British Prime Minister, Liz Truss MP, and Leader of the Opposition Sir Kier Starmer MP, leave Westminster Hall following the presentation of addresses, inside the Palace of Westminster, in London, Britain September 12, 2022. UK REUTERS./

By Natasha Phillips


The United Kingdom’s new prime minister, Liz Truss, faces difficult foreign policy decisions as she begins her mandate — not least among them Iran’s increasingly close relationship with Russia, and the Iran nuclear deal, analysts say. 

Truss became UK Prime Minister on Sept. 6, a day after she was selected as leader of the country’s conservative party following Prime Minister Boris Johnson’s resignation. 

Until that point, Truss was UK foreign secretary, a role she took up on Sept.15, 2021. During her time as foreign secretary she helped to secure the release of the British-Iranians Nazanin Zaghari-Ratcliffe and Anoosheh Ashoori, who were detained in Iran.

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Liz Truss. REUTERS./


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British Foreign Secretary Liz Truss greets British Iranian aid worker Nazanin Zaghari-Ratcliffe as she reunits with daughter Gabriella and husband Richard Ratcliffe in London, Britain, on Thursday March 17, 2022 after being freed from captive in Iran for six years. REUTERS./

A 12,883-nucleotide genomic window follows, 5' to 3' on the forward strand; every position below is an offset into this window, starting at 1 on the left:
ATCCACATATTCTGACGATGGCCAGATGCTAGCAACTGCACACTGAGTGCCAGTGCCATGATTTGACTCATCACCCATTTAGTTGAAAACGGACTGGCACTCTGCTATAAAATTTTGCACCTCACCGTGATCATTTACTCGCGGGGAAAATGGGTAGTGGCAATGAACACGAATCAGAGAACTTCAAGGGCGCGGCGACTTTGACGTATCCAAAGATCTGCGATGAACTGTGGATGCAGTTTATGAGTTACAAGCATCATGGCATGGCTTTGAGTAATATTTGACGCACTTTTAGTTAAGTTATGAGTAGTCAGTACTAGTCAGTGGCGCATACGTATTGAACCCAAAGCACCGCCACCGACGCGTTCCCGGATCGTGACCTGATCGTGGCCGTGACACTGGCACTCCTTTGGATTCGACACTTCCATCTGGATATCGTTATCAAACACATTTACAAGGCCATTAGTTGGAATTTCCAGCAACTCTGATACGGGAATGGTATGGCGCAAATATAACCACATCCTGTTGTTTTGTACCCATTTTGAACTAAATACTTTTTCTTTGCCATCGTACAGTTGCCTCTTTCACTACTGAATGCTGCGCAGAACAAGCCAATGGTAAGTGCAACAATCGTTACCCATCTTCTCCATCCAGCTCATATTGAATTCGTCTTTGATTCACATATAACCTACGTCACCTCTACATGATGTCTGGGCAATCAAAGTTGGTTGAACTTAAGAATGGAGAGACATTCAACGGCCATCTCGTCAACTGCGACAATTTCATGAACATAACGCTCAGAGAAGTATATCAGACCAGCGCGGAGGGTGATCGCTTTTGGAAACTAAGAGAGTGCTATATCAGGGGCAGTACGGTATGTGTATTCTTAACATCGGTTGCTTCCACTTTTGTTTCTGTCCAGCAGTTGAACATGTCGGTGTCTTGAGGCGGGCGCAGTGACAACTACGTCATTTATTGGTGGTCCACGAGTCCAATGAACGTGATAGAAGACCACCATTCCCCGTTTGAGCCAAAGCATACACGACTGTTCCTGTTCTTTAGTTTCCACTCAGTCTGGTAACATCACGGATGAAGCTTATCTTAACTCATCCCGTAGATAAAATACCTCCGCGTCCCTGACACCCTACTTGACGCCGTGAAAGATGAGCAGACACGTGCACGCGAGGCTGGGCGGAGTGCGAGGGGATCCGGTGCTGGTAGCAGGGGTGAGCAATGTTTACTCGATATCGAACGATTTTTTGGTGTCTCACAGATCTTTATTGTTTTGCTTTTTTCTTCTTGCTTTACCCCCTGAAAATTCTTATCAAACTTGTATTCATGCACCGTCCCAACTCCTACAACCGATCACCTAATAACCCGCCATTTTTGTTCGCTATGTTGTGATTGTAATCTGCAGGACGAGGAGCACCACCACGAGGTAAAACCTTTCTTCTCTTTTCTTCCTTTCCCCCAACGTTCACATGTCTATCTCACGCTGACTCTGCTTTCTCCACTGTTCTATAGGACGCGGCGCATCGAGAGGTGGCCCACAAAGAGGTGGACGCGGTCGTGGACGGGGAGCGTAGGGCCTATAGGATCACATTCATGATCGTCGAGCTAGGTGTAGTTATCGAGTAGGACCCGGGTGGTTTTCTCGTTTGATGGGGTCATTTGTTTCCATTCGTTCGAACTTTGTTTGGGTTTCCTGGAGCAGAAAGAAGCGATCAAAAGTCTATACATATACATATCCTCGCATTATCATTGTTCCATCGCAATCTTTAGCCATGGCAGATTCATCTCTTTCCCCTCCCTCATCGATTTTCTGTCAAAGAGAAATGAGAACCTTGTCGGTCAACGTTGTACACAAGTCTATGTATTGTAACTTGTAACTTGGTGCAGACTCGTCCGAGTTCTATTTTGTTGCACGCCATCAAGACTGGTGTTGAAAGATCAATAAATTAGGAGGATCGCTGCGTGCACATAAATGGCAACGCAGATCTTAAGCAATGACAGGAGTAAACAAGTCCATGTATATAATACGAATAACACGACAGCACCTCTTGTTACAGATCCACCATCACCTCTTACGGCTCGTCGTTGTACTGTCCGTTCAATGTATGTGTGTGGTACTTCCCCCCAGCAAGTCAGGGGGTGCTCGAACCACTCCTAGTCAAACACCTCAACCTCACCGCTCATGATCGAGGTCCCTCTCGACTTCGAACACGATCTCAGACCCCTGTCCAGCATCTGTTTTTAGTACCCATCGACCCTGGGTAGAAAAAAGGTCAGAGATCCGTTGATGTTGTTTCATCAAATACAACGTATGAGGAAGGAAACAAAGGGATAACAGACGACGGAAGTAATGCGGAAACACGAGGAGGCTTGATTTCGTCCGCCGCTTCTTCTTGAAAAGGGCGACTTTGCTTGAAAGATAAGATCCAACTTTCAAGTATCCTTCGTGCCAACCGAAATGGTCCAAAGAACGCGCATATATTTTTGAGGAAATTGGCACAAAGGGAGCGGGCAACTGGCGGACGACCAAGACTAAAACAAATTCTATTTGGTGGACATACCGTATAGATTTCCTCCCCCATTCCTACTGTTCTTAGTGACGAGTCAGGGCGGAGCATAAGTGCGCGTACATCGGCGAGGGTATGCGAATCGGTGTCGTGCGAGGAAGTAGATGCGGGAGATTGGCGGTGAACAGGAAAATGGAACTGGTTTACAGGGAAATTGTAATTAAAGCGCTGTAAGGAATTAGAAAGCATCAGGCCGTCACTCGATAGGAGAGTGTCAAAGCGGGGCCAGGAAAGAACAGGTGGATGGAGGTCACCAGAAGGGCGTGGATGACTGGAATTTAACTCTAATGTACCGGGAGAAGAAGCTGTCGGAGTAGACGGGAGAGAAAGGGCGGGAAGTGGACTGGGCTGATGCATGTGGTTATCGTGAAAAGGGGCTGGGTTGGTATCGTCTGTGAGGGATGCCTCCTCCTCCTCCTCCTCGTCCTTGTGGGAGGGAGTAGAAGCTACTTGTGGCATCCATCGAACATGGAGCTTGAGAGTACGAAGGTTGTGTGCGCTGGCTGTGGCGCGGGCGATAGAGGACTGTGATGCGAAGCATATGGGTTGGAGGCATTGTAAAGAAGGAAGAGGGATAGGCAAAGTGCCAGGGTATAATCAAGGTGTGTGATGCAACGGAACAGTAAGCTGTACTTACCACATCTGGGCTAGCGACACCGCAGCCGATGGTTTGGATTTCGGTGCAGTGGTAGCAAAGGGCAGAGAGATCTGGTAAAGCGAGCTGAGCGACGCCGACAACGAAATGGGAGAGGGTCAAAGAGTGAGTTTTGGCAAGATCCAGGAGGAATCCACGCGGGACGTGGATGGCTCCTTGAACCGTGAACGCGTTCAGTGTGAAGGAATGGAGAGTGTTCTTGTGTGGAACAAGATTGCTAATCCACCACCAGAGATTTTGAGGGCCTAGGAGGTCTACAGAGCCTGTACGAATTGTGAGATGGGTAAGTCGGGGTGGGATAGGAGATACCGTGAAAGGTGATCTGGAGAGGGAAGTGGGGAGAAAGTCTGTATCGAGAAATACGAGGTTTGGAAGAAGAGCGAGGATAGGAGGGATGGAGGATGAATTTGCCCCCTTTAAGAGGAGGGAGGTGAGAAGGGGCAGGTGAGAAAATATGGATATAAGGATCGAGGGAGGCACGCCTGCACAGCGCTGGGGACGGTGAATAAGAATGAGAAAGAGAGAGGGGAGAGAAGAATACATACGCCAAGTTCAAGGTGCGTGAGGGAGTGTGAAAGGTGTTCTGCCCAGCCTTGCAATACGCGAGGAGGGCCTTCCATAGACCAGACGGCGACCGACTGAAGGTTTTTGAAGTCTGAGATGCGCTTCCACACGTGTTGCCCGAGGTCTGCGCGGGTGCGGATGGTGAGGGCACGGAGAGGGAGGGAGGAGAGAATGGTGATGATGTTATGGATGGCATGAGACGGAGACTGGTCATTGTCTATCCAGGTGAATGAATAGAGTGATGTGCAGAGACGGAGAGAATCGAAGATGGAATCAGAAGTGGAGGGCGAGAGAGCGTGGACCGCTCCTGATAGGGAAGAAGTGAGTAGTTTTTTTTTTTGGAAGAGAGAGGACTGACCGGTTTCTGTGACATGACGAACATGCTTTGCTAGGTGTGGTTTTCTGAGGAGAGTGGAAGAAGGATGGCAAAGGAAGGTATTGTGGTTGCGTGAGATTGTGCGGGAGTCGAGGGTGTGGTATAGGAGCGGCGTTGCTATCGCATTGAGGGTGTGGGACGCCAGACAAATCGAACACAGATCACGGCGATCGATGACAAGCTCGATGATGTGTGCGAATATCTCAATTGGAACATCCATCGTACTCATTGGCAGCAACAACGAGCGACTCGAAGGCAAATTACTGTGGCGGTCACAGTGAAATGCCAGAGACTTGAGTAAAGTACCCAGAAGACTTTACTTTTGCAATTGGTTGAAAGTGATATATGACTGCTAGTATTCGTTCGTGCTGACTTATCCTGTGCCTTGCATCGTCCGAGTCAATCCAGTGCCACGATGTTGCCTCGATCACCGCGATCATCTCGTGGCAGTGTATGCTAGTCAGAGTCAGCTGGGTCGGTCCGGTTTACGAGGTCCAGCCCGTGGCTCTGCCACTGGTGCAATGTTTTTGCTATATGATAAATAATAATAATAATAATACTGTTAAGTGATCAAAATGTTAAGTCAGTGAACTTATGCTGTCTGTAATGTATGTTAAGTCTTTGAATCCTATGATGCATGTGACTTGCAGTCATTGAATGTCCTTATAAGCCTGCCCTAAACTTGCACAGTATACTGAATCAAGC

Truss is described as a pragmatist, for favoring a short-term approach to political matters, and for prioritizing domestic policy. She is also viewed as impulsive by analysts, who say her leadership style could create tensions within the conservative party. 

“As foreign secretary, Liz Truss supported the UK, [US President Joe] Biden, and Europe’s position on the JCPOA [Joint Comprehensive Plan of Action], and has been persistently behind the ever-faltering talks,” said Charlotte Leslie, the director of the London-based Conservative Middle East Council — an organization which briefs conservative lawmakers about the Middle East — in an interview with Kayhan Life.

“She will likely be coming under increasing pressure from both inside the conservative party and beyond to review the realism of the talks, as facts alter on the ground and Israel-Iran tensions rise,” she added.

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Hostilities between Iran and Israel have reached an all-time high in recent years, following the start of a proxy conflict in 1985 between the countries.

Iran’s influence in the Middle East, its nuclear program and its tactical foothold in Syria have angered Israel. Meanwhile, former US President Donald Trump’s “maximum pressure campaign” and strong rhetoric against Iran — both supported by the Israeli government — as well as the 2020 peace agreements between Israel, Bahrain, Morocco, Sudan and the United Arab Emirates (UAE) have provoked Iran’s ire. 

Truss’s historic emphasis on domestic affairs makes it difficult to assess whether Iran will be at the top of her agenda, and how she might address the corresponding challenges.